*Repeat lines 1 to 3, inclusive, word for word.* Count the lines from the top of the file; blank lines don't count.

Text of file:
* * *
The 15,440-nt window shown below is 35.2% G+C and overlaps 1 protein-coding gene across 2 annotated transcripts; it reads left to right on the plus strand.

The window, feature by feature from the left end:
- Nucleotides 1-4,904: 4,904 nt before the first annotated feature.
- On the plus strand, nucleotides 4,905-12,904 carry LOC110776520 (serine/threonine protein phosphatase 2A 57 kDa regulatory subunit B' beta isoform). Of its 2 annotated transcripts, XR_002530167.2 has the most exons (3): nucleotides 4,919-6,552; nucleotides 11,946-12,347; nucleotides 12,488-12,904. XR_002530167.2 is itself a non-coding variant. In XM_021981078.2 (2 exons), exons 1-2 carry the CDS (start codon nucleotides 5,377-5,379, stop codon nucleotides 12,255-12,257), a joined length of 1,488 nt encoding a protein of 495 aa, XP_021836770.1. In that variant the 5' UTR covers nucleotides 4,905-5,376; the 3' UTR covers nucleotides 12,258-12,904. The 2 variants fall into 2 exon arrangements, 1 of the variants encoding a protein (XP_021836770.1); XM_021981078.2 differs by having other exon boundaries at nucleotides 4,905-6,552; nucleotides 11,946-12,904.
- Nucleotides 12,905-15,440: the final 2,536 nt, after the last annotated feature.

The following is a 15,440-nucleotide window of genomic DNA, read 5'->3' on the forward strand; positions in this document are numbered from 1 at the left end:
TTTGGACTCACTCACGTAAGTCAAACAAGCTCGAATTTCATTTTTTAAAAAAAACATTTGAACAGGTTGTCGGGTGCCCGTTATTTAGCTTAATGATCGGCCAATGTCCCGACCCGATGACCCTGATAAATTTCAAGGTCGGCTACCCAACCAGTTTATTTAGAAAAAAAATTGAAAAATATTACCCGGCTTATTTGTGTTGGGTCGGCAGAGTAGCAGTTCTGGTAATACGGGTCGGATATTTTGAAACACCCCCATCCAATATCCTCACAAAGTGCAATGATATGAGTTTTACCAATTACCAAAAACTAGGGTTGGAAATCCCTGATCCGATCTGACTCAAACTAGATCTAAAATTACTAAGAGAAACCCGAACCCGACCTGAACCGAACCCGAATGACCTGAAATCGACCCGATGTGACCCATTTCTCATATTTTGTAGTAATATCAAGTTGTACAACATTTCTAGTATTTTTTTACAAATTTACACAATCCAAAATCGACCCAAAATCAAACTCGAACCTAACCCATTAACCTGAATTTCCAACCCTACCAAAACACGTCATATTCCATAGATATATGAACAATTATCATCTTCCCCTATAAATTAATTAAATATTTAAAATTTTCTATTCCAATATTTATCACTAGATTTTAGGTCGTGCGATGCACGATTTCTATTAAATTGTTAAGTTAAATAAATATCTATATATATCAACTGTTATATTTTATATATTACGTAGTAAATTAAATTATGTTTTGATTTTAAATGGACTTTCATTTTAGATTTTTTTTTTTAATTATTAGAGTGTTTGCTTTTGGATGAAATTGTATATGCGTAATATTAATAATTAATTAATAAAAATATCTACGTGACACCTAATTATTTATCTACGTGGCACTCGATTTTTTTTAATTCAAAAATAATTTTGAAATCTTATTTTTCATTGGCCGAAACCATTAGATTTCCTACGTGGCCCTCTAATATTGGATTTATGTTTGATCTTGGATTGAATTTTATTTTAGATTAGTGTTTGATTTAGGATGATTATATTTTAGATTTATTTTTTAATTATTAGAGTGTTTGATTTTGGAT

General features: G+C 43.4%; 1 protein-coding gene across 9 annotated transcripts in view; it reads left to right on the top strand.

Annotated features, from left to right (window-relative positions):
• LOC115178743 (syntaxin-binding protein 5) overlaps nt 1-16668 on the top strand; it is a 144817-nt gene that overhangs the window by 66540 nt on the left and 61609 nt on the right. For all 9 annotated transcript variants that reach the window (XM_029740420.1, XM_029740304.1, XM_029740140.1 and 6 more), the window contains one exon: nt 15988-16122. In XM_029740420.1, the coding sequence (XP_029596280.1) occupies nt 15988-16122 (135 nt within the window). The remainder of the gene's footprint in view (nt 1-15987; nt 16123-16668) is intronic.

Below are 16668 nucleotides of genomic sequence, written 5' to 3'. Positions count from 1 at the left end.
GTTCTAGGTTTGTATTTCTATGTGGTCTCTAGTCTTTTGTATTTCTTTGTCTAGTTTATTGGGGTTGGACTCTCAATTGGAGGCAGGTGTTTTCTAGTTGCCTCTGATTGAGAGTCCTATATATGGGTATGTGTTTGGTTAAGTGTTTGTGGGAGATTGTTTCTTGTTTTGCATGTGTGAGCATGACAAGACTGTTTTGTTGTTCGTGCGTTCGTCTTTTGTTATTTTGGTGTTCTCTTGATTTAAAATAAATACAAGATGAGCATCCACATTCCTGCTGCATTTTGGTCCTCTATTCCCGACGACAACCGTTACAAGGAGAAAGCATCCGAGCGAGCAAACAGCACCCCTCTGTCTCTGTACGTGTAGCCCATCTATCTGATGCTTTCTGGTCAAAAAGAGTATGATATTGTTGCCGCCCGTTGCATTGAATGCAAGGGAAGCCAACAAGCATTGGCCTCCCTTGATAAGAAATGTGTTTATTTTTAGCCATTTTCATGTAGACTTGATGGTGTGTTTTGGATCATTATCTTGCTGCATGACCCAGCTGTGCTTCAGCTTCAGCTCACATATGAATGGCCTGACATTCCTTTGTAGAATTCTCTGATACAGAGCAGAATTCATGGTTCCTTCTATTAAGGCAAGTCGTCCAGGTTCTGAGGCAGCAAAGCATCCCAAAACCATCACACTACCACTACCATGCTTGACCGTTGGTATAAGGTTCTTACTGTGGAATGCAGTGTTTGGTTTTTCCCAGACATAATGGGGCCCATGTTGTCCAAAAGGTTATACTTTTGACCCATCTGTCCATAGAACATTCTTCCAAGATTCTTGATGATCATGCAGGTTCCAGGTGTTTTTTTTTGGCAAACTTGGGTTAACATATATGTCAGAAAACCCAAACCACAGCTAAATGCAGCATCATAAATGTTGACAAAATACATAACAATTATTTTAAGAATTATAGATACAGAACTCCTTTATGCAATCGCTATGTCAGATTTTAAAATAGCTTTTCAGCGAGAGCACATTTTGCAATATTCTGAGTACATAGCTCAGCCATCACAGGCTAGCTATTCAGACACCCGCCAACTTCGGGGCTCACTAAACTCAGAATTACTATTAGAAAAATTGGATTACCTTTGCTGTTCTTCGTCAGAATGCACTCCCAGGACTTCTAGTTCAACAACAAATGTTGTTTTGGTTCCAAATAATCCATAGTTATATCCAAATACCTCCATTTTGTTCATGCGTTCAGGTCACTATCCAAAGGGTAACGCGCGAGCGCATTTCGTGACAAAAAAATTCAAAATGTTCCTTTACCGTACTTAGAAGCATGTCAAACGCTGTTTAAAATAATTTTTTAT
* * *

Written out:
The 15,440-nt window shown below is 35.2% G+C and overlaps 1 protein-coding gene across 2 annotated transcripts; it reads left to right on the plus strand.

The window, feature by feature from the left end:
- Nucleotides 1-4,904: 4,904 nt before the first annotated feature.